I am ashamed to admit that I've never read any of Philip K Dick's works. I have seen all of the films based on his stories; and there are a surprising number of them, but I haven't actually read the source material. It is an interesting memory of mine of watching The Twilight Zone and being captivated by one story that I later found out was titled: We can Remember it for you Wholesale; later re-told twice in movie form as Total Recall.
Anyway, I don't want to give you my opinion of this "First 13" right away; I'd like people to crit it first, as if it were a submission from a newbie.
Do Androids Dream of Electric Sheep?
quote:A merry little surge of electricity piped by automatic alarm from the mood organ beside his bed awakened Rick Deckard. Surprised - it always surprised him to find himself awake without prior notice - he rose from the bed, stood up in his multicoloured pajamas, and stretched. Now, in her bed, his wife Iran opened her gray, unmerry eyes, blinked, then groaned and shut her eyes again.
"You set your Penfield too weak," he said to her. "I'll reset it and you'll be awake and - "
"Keep your hand off my settings." Her voice held bitter sharpness. "I don't want to be awake."
He seated himself beside her, bent over her, and explained softly. "If you set the surge up high enough, you'll be glad. . .
For many years, it was the only one of his novels I read---but I was way too young to appreciate it. (Why I picked it up at that young an age I can't say---probably the title.)
Not that it ranks among my favorites now, though I have reread it a couple of times...not that I've read that many others...but many of his short stories certainly do.
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A mood organ, presumably a synthetic mood altering device, jolts a man, Deckard, awake with a "merry little" electrical stimulation. Deckard wants his wife awake, too, She doesn't want to wake. They clash about her waking.
The title evokes several possible if not all idiomatic connotations of sheep's symbolic representations: sleep foremost -- counting sheep to quell manic bedtime thoughts, Somnus, the Roman god of sheep, and from which the term somnambulism derives; sheep as a wayward-tending flock that needs the supervision of a shepherd's strong guidance; sheep as livestock pastoral wealth -- the pastoralism of simple, noble livelihoods, and the zoophilia connotation.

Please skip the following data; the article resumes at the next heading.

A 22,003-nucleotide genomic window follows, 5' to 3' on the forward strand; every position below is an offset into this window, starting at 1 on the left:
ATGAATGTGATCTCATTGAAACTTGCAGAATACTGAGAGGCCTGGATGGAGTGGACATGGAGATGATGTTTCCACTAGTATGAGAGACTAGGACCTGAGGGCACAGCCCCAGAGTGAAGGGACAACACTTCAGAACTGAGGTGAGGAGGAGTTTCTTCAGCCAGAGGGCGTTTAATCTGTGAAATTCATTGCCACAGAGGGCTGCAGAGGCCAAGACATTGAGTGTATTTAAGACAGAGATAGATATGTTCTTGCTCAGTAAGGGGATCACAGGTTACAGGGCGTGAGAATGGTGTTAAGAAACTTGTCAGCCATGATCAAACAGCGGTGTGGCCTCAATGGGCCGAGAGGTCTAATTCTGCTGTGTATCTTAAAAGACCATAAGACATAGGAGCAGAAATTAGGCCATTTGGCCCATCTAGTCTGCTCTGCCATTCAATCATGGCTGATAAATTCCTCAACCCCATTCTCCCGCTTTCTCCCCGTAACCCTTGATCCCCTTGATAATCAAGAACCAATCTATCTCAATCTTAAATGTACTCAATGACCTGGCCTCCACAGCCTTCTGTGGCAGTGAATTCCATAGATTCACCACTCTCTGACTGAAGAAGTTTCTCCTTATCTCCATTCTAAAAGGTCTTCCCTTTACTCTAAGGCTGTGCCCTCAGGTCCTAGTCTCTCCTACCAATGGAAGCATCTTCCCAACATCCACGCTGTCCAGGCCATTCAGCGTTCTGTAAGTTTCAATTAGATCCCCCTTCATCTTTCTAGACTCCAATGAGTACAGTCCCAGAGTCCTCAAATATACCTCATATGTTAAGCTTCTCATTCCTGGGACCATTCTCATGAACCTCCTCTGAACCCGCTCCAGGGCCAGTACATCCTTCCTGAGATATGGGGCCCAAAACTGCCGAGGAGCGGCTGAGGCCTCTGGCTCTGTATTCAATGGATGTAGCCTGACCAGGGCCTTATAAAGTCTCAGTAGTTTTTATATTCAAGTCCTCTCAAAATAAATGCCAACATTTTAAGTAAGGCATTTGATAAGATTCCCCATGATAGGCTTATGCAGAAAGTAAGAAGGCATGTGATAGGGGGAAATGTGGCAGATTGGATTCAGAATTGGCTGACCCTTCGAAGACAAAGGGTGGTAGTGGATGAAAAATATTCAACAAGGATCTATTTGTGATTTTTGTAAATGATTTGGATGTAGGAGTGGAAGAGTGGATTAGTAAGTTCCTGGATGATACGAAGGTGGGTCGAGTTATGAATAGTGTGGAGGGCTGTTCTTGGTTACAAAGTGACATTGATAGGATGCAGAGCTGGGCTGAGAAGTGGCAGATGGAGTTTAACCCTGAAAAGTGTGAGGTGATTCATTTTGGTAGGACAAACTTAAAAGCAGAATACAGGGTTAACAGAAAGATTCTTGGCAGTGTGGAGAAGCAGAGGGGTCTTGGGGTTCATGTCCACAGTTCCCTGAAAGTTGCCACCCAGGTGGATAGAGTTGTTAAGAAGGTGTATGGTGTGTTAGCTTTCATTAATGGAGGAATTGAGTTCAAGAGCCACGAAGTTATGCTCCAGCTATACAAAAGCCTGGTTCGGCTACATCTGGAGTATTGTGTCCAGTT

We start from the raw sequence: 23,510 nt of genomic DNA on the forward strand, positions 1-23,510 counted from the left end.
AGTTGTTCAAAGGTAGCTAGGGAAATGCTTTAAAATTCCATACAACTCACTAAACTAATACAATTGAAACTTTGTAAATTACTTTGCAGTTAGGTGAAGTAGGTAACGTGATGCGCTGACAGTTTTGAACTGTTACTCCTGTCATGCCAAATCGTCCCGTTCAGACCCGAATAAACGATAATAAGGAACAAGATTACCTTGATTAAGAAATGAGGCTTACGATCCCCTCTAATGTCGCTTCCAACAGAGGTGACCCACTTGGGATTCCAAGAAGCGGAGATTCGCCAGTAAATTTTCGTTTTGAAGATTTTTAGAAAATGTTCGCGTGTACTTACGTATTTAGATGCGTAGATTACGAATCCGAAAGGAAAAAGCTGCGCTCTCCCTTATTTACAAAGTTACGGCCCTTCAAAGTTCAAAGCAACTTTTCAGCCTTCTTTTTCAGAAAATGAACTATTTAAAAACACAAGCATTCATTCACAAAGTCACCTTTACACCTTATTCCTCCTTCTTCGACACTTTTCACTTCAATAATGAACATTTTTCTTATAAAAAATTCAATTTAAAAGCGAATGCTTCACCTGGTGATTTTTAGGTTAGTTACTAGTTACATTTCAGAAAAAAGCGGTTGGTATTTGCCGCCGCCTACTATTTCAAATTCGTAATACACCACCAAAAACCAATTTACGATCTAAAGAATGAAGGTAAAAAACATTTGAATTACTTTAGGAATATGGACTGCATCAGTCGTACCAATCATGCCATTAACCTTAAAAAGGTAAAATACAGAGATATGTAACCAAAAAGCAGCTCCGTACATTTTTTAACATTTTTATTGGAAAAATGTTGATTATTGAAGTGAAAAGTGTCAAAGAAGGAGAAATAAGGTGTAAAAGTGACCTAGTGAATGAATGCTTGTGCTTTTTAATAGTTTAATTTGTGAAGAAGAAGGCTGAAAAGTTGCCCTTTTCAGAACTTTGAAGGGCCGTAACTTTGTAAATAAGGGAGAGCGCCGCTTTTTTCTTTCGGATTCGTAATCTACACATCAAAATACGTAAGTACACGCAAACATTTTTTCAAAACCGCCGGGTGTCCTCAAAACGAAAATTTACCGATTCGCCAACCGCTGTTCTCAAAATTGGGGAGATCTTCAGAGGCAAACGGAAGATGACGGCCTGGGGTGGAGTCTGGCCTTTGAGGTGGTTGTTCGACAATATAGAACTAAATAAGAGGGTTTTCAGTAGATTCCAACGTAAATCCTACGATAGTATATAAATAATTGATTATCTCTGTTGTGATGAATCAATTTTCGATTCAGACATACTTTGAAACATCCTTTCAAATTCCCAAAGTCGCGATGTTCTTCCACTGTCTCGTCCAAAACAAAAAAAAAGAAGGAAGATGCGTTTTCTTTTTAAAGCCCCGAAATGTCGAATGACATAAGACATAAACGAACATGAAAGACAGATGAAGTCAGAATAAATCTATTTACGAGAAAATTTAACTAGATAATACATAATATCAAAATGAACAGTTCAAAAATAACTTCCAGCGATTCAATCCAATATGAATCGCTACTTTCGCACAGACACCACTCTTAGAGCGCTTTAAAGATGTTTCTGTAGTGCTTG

The dread waking-up opening is somewhat mitigated by connections to the title's sheep and dreams. How androids and dreams of electric sheep connect to waking from sleep implies waking from the dream world of sleep, from a sleepwalking life of ignorant bliss, from a life of a clockwork automaton. An electric sheep implies an unnatural being similar to an android, a machine. An exquisite use overall of implication and a title to fulfill exposition's necessary setting forth of the theme and meaning of a writing.
The title does much to start engagement through mystique and mystery, possible theme and meaning of the whole setup, that then the waking-up scene segment opening implies are connected.
A mood organ, likewise, evokes the solid-state transistor music synthesizers designed in the late '60s, by Robert Moog and manufactured under his surname: Moog synthesizer. The connection, though tenuous, evokes an image of a piano keyboard with case and an onboard "sound font" catalog of mood music in digital memory. Muzak-like, banal elevator mood music meant to soothe waiting times and soon became annoying. Perhaps Dick was influenced by the above. Powerful sensory evocation, to me anyway.
The waking-up segment is banal, too, though entails a clash of moody wills, suggests a pendent routine interruption, and evokes emotional disequilibrium. The segment is an event sequence emphasis, too, distinguishable by the first sentence's location of Deckard's name introduction in sentence object position. Through setting and event details is Deckard's character development artfully begun.
Although, the first sentence is a run-on train wreck.
Next, an artless sentence fragment "Surprised --" Next, an artless repetition of the word "surprised" in an emotionally forced emphatic mood sentence. Surely Deckard isn't always surprised by the merry little wake-up of the mood organ's electric jolt. Maybe at some time he might not be surprised, maybe annoyed, maybe pleased. In any case, "surprised" is a crude understatement, perhaps ironic; a stronger emotionally charged term could clarify and strengthen the intent and meaning and not then repeated blandly and forced. Delighted and always wowed, for example.
The second sentence also contains a sentence expletive pronoun: "it." More missed opportunity for stronger and clearer expression.
The second and third sentence's clauses are too similar of syntax: triplet action event sequences. Each sentence entails similar adverbial first words, parenthetical asides, main clause. Artful echo, though, between the third sentence's "unmerry" and the first sentence's "merry."